If some forum member here is a real-life acrobatic pilot, his is the opinion I would like to endorse. Other than that... I remeber this being discussed a lot and as far as I remember, historical paramers were studied prior to G effects being implemented. 

 

This is not like the spotting issue. As far as I remember, people are mostly ok with the G effects, no?

Edited by danielprates
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I love that G-model. It was sort of a shock in the Tempest when introduced, but I adapted. I was even recently able to phyically exhaust an I-16 pilots in SP, resulting in him blacking out and crashing to the ground. However I can understand the demand to tune it down a bit. It is a game after all and should be fun for most of the audience. I am perfectly happy with the current setting, but don´t mind if you switch to modelling a well trained and physically ace pilot. However something over-human is out of bounds for me.

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BraveSirRobin

We should not have the same g tolerance as aerobatic pilots.  They train constantly to deal with the g forces that they encounter.  Fighter pilots were too busy flying missions for that sort of training.

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I voted for option #3. I strongly encourage you all who voted  for options 1 or 2 to go read Floppy_Sock's excellent posts in the following thread:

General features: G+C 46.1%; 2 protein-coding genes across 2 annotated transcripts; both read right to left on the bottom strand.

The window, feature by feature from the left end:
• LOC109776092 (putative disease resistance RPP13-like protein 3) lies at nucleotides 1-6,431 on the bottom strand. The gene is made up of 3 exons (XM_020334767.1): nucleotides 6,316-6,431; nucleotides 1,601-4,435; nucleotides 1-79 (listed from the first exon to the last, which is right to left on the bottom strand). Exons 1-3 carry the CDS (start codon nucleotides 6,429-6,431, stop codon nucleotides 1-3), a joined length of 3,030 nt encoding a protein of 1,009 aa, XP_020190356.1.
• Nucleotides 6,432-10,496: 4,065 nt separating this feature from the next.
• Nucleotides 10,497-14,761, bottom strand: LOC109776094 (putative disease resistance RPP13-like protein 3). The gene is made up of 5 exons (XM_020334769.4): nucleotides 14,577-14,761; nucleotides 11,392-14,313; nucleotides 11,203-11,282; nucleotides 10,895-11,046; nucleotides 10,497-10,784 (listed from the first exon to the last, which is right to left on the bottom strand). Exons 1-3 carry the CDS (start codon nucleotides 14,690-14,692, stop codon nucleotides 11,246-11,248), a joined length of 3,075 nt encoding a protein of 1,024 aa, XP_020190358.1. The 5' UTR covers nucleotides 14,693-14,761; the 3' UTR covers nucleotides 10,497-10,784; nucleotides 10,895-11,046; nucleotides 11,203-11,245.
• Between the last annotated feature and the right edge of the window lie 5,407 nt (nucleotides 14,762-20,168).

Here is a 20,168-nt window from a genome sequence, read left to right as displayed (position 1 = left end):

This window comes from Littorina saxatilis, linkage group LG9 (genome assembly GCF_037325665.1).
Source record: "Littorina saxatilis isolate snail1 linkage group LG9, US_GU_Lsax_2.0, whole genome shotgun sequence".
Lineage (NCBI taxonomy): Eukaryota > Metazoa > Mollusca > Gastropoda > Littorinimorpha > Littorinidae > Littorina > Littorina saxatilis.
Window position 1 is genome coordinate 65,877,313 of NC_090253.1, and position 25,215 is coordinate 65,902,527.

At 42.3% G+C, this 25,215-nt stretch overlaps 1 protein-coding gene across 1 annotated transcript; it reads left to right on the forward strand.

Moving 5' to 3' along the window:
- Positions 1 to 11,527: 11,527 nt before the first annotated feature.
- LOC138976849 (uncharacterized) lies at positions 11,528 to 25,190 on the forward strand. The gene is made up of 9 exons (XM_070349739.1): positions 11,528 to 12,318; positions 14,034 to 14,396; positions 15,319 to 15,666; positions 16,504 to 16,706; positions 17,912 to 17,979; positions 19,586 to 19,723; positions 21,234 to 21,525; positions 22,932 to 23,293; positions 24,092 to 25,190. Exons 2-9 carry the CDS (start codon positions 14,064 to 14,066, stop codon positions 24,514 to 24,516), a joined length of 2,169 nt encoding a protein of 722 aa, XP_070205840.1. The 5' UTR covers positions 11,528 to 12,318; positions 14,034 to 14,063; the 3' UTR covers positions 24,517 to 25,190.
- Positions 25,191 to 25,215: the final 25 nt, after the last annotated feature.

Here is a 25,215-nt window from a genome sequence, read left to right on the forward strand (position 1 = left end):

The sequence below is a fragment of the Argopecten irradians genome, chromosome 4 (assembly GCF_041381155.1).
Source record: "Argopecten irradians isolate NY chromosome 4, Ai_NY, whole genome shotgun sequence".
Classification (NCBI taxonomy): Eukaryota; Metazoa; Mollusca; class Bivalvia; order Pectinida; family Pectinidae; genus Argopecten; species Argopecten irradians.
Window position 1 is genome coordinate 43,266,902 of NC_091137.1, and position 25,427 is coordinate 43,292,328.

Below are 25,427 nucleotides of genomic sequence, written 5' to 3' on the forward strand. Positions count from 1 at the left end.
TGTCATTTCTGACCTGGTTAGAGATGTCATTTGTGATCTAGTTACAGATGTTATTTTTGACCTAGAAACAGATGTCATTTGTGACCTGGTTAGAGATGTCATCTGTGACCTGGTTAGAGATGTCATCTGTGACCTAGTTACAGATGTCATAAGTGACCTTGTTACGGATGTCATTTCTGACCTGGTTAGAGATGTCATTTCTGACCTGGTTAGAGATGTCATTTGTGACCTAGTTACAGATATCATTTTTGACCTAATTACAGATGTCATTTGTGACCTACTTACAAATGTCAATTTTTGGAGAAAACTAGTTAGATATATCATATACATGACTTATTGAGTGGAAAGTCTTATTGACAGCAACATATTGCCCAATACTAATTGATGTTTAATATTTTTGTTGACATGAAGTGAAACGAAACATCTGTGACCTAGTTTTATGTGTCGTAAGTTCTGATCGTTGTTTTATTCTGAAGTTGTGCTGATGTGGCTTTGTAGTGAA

Bottom line, I think there should be an accurate G force model that represents an "average" pilot but there are two simple, easily solved issues that must be fixed.

 

First, the current model does not represent actual average LOCINDTI. Read details in the thread linked below. You would need to add +5 seconds approximately to get near what a "normal" pilot can do IRL. 

 

The second significant flaw in the current model is related to negative G and the crazy "push-pull" high G maneuvers that are used as evasive maneuvers that would in reality cause you to blackout more quickly.

 

 

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danielprates

Brave Sir Boring is right, we should ask actual wartime pilots currently on their early 20s, who fly brand new, structurally unstressed 1940s piston engine fighters, with at least a few month's worth of combat training and, of course, actual combat experience. We will nail it then, won't we?

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=VARP=Ribbon
45 minutes ago, Diggun said:

Let's ask everyone if they are an average or above average driver...

 

I don't care how many hours any of us have in the game, I see no reason why our in game presence should be anything more than average. 

 

If you think you're special, do feel free to disagree with both this, and the current, backed up by 3 separate data sources g-model.